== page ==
— Anyone who found themselves thinking that Aine and Mio’s performance felt more reminiscent of the original series is on the right track. The production of Aikatsu!‘s CG performances was originally in the hands of Samurai Pictures, a studio whose main bulk of work came from outside the anime industry. Their first contact with the franchise actually came a bit earlier though, being in charge of the arcade game that spawned the anime, which was reflected in the show’s early outings. Being still relatively new at the time, the results were far from positive, but that only made their growth even more impressive. Their exploits through the years, which are well documented by lovely fans, make it difficult to argue that they aren’t one of the forerunners in raising the bar for CG in anime, moreso when you see how their sequences are as creative and exciting as they are technically impressive. However, that momentum came to a halt with the end of the original series, as they were relegated to minor modelling assistance while Sunrise’s in-house CG studio D.I.D took over main production duties. If you wanted to pinpoint a reason for the noticeable downgrade in the quality of performances between series, then there you have it. What about the sudden spike in Friends, then? D.I.D are still the main team responsible while Samurai Pictures are credited for assistance, but signs seems to point to them taking on a more invested level of assistance instead of being tasked with the bare minimum. It’s hard to say when nothing’s been made 100% clear just yet, but a jump in quality like this more often than not means some sort of restructuring has gone on.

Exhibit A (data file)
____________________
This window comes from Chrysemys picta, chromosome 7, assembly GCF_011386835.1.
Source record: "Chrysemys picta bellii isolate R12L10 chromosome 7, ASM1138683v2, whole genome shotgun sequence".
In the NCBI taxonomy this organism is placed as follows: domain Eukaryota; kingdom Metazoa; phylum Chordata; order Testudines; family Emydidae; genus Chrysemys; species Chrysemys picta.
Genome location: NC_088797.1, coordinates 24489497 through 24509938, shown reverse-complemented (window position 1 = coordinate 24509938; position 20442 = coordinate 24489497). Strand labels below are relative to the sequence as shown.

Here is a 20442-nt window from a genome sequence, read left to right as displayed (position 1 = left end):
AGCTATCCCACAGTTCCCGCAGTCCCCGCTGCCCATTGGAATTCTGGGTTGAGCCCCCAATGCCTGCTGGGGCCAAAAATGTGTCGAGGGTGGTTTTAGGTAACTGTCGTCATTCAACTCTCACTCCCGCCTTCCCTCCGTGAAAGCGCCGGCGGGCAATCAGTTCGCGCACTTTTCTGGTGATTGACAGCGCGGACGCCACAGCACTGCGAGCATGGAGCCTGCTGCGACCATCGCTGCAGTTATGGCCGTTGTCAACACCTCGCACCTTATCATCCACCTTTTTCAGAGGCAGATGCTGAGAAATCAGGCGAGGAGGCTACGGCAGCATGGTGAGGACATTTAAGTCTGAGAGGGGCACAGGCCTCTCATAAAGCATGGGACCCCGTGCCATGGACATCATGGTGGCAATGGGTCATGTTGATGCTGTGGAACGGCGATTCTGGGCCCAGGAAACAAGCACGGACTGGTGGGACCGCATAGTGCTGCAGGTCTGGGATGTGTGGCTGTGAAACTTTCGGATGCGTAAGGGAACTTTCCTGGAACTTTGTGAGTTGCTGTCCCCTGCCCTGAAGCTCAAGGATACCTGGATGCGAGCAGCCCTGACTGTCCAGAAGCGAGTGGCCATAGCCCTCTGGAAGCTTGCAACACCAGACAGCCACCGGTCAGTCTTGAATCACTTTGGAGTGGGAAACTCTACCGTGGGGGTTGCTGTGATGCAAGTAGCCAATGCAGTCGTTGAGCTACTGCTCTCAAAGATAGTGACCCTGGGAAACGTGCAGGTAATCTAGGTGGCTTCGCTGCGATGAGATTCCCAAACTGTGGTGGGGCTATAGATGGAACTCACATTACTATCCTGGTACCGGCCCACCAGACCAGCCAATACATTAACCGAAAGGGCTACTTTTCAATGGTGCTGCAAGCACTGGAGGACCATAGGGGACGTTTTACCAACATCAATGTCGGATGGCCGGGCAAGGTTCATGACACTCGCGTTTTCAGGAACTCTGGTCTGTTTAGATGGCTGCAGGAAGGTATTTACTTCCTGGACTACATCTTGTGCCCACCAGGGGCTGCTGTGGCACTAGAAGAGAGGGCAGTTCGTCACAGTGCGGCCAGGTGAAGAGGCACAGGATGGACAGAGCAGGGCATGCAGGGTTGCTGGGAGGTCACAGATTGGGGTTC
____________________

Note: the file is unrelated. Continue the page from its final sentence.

— With the info dump out of the way, let’s take a quick look at the performance itself. The immediate takeaway is that the models themselves resemble the original designs much more than in Stars, thanks to smart use of shading and highlights to create an effect similar to their 2D counterparts, much like how they did so in the original series. Their expressiveness served as a pleasant surprise, too, particularly in regards to the dynamic between Aine’s cute and Mio’s cool factors. With plenty more characters to introduce and mix together, including Love Me Tear themselves, there’s lots of potential for performances filled with unique personality. Who knows, we might even be lucky enough to experience something similar to Ichigo’s legendary moment all over again.